A survey instrument was designed to determine public perception of selected landscape (ornamental) grass species, the use of grasses in public landscapes, and the importance of research on the water consumption. Results from the survey indicate that 90% of the respondents felt that grasses have landscape (ornamental) value, and 96% felt that municipalities should utilize these plant materials in public landscapes. In addition, 92% of the respondents deemed research on the water conserving abilities of landscape grasses important and 96% would use them if they helped conserve water. When specific grass species were rated for preference by the respondents, statistical differences were noted between the two field sites, survey dates, and desirability of individual species. Grasses located at the site where plants were allowed a longer establishment period had significantly higher visual rankings. Summer visual ratings of grasses were significantly higher than fall ratings. Native Texas and introduced species were rated equally in desirability. Overall the most popular species was Purple Fountaingrass (Pennisetum macrostachyum) with 96% of survey participants agreeing or strongly agreeing that they would use it in their personal landscape. Big Bluestem (Andropogon gerardii) was the least popular species with only a 46% positive rating.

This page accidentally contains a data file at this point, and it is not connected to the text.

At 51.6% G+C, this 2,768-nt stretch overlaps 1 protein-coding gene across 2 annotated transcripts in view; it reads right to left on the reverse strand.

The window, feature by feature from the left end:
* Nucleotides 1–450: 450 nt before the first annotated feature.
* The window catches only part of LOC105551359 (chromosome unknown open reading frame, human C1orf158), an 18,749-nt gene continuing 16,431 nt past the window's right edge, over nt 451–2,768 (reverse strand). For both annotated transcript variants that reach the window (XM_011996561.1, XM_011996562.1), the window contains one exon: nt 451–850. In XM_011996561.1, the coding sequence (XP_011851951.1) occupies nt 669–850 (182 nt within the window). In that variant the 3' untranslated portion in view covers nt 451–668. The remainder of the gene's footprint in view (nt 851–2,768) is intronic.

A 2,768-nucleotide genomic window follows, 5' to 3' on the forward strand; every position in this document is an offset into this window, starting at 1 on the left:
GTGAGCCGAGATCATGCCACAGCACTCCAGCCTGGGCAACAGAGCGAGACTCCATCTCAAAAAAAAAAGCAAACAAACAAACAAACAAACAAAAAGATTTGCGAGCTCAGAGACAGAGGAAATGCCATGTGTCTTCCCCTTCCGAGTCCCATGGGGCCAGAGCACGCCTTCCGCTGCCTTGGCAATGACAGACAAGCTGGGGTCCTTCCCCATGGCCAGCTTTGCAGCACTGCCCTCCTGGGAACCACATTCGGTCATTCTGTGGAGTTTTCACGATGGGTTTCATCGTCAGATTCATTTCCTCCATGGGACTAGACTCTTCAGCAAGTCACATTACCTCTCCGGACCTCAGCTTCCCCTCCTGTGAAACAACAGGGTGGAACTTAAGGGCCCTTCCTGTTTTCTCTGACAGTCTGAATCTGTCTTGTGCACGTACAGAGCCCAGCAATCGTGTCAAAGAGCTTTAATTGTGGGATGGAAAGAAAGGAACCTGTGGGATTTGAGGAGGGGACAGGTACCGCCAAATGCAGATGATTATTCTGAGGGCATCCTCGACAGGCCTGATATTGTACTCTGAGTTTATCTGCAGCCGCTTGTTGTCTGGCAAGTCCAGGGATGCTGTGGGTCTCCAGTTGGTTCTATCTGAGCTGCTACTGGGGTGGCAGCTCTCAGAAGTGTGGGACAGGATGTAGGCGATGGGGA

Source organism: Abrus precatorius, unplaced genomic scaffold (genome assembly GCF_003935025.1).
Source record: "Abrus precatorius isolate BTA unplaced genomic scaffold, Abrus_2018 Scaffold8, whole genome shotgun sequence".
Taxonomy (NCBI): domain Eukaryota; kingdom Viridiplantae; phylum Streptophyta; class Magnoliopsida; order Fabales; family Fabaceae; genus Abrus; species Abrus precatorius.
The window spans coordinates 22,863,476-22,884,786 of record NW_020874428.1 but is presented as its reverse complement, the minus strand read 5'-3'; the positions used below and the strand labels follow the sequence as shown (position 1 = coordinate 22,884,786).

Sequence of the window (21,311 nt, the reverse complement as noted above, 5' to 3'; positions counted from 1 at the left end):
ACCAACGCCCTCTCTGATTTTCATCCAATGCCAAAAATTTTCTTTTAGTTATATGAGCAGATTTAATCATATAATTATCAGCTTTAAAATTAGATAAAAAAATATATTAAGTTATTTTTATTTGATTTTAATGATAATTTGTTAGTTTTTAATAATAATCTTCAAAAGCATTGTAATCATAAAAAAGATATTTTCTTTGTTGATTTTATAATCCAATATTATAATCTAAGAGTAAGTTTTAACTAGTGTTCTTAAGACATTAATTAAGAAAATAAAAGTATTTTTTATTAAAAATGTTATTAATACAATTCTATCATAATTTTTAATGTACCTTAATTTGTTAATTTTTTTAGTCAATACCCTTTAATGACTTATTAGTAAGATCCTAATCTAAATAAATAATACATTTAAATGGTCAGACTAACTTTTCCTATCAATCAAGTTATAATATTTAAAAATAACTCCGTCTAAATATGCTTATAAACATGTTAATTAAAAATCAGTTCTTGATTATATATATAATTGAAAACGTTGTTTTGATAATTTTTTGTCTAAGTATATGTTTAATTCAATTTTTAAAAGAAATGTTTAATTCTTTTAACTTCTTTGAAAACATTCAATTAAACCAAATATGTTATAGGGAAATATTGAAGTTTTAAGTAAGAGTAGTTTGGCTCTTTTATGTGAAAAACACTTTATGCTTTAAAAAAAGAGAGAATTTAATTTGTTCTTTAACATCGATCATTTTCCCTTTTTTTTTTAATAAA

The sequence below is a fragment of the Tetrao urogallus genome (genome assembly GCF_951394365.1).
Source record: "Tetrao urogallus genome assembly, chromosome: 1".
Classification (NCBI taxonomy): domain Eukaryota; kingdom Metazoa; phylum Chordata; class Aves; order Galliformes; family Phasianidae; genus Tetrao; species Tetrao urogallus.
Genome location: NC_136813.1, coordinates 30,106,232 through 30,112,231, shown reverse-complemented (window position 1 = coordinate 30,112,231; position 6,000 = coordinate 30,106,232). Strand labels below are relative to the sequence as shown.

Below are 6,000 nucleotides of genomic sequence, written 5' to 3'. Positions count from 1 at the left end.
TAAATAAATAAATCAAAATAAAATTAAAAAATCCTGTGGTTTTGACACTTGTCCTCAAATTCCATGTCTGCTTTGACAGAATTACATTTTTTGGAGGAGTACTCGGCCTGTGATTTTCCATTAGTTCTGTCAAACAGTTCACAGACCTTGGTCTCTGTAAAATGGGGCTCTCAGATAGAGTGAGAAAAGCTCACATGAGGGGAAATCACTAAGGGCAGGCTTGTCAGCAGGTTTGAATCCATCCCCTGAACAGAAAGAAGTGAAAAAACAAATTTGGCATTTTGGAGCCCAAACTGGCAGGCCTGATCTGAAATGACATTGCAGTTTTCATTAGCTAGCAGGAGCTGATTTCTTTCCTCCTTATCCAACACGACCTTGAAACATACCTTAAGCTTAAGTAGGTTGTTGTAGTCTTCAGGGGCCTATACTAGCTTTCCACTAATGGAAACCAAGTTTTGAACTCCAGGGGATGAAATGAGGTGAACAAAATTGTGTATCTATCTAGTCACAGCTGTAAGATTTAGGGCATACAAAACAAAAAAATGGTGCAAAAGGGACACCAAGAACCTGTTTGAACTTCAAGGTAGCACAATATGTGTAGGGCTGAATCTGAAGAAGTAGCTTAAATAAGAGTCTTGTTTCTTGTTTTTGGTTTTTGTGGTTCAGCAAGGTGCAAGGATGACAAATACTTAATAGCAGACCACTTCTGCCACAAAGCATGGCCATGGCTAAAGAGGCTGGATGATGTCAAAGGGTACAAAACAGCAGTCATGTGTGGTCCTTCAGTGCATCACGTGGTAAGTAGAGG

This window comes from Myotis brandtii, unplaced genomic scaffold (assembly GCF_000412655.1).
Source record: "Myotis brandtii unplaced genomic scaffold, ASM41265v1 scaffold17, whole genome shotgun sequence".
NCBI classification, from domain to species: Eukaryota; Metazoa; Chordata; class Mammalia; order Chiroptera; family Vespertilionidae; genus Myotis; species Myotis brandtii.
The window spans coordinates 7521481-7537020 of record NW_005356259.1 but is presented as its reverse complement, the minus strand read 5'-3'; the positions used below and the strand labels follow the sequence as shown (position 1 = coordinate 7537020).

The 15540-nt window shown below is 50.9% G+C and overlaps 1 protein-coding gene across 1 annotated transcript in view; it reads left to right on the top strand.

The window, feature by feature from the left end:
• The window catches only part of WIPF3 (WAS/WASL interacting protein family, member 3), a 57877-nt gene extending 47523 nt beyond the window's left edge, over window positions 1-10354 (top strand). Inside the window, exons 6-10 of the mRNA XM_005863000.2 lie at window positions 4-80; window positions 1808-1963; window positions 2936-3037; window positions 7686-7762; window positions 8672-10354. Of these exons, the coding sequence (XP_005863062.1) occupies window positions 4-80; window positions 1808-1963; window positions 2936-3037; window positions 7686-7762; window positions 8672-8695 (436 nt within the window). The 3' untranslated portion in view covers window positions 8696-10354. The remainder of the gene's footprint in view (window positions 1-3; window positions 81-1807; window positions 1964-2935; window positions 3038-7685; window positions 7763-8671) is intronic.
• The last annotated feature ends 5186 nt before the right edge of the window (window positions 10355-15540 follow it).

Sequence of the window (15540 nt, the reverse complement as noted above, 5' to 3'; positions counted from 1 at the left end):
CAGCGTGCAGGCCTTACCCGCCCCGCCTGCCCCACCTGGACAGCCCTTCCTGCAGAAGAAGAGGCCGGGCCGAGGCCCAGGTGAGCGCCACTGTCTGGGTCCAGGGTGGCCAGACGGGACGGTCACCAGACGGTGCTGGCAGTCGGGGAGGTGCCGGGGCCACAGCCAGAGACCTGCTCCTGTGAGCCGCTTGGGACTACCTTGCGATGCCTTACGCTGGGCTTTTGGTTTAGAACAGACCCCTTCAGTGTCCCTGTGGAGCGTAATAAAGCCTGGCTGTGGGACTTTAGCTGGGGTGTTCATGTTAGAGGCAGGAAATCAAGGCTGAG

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Author notes

2Assistant Research Scientist and Associate Professor, respectively.